A cursor is a movable icon on a computer screen that indicates where user input will take place. The two most common cursor types are the mouse cursor (which selects objects and clicks buttons) and the text cursor (which shows where the next typed character appears). Both cursors are controlled by the computer's mouse or trackpad, and the text cursor may also be controlled by the keyboard.

In a computer with a graphical user interface, the mouse cursor is the primary way for you to interact with things on the screen. As you move the mouse across a surface (or your finger across a trackpad), the mouse cursor moves with it. You can issue commands by moving the mouse cursor onto an object and clicking the mouse button.

The mouse cursor is typically an arrow, with its point indicating the exact spot that you'll interact with. However, the cursor's shape often changes to reflect a special interaction. For example, a mouse cursor changes to a hand icon when it hovers over a hyperlink on a webpage, or to a double-ended arrow when you can click and drag a window's border to resize it. Some applications, particular image editors, change the cursor's appearance when a tool is active to help you know what will happen when you click the mouse. For example, a crosshair icon indicates a rectangular selection, while a magnifying glass means you will zoom in when you click somewhere.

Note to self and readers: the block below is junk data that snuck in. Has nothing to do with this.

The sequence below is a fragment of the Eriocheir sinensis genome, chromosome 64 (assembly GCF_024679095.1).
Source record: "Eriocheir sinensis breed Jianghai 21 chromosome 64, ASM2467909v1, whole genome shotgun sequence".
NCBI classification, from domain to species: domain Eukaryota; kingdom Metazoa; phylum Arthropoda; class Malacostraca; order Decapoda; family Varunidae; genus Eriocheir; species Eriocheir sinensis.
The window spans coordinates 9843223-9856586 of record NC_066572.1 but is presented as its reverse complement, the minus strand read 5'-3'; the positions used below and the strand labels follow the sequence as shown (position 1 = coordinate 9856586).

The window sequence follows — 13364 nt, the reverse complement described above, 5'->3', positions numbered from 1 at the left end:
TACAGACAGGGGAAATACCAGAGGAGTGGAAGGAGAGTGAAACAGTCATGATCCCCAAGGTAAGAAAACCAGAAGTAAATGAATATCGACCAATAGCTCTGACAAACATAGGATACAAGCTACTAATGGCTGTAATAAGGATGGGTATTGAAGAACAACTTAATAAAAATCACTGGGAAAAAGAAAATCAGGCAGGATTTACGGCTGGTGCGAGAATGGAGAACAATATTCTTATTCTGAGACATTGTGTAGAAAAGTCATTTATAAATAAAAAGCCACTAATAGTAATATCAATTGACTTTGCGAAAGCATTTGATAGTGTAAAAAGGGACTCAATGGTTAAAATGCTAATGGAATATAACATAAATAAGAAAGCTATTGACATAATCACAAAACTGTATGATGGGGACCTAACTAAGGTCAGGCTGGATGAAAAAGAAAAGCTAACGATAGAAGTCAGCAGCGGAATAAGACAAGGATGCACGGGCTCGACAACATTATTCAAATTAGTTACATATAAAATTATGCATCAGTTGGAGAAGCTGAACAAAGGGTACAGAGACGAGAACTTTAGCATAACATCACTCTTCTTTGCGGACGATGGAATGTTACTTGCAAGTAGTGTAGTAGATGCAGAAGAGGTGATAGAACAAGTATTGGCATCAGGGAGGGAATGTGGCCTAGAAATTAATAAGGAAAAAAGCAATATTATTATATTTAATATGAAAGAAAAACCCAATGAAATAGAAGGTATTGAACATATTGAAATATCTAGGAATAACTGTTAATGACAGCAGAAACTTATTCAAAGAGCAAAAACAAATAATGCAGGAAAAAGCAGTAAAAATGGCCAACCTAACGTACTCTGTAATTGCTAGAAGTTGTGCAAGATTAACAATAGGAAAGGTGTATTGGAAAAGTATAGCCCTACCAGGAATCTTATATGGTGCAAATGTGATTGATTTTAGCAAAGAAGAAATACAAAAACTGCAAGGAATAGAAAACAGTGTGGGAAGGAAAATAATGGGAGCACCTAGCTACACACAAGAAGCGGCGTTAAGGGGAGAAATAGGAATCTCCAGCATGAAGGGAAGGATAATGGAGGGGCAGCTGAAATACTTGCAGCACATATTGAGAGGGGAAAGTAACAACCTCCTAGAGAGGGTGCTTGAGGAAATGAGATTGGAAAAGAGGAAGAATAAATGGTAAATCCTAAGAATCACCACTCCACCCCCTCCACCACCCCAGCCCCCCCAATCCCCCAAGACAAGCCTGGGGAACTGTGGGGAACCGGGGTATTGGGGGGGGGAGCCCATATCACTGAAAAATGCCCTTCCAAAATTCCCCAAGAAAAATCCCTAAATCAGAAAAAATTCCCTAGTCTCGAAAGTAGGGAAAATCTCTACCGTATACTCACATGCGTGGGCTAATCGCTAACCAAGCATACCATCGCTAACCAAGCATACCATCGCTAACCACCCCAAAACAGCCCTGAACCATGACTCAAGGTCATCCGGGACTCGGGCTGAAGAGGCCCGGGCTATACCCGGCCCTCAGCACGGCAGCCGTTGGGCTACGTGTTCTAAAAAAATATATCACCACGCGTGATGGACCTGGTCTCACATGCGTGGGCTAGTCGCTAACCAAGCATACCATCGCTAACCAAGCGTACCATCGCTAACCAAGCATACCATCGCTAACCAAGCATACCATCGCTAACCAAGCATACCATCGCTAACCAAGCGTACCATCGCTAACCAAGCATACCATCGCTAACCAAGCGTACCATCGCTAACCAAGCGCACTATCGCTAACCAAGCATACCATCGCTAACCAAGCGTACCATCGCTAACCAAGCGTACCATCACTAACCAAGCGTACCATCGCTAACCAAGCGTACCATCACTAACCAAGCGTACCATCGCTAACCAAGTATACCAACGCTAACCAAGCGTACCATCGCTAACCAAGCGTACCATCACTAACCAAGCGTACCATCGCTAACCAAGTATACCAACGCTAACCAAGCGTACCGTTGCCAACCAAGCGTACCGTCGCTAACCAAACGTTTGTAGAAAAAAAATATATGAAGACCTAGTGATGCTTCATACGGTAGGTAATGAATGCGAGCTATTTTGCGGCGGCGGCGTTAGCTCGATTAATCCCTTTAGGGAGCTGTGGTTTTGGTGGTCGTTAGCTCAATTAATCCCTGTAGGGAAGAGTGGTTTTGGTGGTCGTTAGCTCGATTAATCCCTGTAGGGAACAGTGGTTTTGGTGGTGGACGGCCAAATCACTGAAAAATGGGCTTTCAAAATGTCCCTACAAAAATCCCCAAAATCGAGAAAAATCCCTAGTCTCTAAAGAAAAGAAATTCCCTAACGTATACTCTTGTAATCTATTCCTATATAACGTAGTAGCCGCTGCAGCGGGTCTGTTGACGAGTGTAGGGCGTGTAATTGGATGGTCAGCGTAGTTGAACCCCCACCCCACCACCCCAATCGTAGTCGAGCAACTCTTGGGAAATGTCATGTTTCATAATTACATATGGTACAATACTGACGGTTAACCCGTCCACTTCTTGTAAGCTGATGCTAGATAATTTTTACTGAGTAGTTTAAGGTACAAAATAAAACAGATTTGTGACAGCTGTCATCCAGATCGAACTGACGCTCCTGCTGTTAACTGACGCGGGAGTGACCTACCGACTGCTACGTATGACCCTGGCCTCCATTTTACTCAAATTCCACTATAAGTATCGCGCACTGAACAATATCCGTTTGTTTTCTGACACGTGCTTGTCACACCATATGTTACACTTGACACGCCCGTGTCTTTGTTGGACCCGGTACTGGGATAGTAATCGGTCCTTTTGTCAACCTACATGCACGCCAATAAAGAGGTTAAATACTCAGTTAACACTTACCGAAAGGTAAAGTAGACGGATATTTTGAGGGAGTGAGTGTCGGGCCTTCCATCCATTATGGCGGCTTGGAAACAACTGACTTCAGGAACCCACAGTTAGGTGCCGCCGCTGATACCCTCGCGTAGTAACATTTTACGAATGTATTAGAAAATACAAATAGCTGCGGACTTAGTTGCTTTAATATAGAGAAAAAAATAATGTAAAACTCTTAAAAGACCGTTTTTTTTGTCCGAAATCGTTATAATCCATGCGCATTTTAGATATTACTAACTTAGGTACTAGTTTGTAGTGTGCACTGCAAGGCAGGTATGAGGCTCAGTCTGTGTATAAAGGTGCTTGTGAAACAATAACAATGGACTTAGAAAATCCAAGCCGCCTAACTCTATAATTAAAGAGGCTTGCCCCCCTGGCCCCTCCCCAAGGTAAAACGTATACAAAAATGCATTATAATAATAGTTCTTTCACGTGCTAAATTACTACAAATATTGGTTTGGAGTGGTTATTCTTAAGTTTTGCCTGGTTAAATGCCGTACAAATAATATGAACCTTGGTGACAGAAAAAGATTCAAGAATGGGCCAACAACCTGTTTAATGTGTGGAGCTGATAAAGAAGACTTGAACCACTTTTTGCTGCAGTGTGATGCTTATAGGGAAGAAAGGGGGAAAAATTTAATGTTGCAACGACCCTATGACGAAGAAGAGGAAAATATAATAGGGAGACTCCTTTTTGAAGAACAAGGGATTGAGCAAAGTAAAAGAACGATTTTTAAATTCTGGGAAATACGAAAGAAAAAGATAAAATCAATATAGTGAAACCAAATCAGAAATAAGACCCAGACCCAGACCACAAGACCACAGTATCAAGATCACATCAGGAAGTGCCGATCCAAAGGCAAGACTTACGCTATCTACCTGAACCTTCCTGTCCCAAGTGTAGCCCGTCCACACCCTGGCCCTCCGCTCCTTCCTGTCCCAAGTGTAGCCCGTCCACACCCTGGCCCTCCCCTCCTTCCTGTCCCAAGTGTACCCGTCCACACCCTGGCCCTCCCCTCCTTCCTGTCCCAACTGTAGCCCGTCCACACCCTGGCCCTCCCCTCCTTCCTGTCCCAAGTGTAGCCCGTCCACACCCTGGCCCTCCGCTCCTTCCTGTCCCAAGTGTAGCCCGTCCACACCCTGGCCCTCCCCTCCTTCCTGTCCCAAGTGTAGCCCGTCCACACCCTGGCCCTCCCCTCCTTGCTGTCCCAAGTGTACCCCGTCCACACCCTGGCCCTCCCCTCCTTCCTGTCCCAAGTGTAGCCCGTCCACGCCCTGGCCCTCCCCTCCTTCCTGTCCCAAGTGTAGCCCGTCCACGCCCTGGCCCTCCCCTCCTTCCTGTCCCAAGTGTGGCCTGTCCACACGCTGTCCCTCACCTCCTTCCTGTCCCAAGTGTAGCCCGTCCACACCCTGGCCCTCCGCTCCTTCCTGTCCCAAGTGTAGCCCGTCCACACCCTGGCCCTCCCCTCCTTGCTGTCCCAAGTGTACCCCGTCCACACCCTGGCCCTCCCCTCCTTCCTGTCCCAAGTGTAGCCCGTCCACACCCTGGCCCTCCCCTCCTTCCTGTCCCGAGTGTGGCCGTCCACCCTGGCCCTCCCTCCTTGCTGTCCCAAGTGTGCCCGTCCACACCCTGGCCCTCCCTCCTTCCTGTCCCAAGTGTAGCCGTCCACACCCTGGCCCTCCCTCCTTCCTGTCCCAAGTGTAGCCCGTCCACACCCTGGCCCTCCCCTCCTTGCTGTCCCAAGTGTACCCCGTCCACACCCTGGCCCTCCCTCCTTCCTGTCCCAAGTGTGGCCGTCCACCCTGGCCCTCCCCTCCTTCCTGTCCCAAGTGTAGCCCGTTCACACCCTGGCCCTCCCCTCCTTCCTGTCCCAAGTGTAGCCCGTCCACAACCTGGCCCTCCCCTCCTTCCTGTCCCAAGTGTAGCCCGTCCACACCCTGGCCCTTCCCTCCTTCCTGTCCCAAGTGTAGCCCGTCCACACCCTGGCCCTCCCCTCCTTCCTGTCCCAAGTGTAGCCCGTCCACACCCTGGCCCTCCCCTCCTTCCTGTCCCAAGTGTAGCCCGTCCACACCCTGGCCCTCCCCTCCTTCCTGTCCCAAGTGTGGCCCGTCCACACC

The text cursor, also known as the insertion point, is a special cursor that appears in text fields and documents to show where newly typed characters will appear. It is typically a blinking vertical line, although sometimes it may be a horizontal line just below the text baseline. You can reposition the insertion point by clicking elsewhere in the text field, or by using the arrow keys to move it left, right, up, or down. In most applications, the mouse cursor disappears once you start typing to reduce distractions, but it will reappear once you move the mouse.

Updated October 10, 2023 by Brian P.

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